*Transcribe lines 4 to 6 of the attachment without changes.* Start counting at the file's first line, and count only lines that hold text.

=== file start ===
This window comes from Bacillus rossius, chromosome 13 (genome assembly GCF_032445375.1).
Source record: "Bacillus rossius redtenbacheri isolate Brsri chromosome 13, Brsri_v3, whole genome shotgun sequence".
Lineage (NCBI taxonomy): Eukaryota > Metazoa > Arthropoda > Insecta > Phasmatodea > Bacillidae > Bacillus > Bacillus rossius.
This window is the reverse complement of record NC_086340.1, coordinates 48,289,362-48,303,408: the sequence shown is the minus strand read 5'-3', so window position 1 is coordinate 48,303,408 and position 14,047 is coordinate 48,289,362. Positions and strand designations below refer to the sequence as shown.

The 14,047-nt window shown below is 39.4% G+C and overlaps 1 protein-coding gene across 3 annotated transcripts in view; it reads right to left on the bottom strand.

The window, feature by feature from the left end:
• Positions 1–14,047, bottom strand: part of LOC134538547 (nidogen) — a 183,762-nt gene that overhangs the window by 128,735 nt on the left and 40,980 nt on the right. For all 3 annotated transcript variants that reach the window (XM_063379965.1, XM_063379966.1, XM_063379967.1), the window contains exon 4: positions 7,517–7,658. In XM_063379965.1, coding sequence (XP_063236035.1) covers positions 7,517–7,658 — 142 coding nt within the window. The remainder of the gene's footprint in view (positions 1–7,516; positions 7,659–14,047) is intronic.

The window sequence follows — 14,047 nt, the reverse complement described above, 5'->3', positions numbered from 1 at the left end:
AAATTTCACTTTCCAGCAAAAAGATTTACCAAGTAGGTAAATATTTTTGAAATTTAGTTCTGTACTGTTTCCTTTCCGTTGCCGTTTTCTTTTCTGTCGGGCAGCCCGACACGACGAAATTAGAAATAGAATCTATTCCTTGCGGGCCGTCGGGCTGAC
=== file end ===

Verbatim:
This window is the reverse complement of record NC_086340.1, coordinates 48,289,362-48,303,408: the sequence shown is the minus strand read 5'-3', so window position 1 is coordinate 48,303,408 and position 14,047 is coordinate 48,289,362. Positions and strand designations below refer to the sequence as shown.

The 14,047-nt window shown below is 39.4% G+C and overlaps 1 protein-coding gene across 3 annotated transcripts in view; it reads right to left on the bottom strand.

The window, feature by feature from the left end: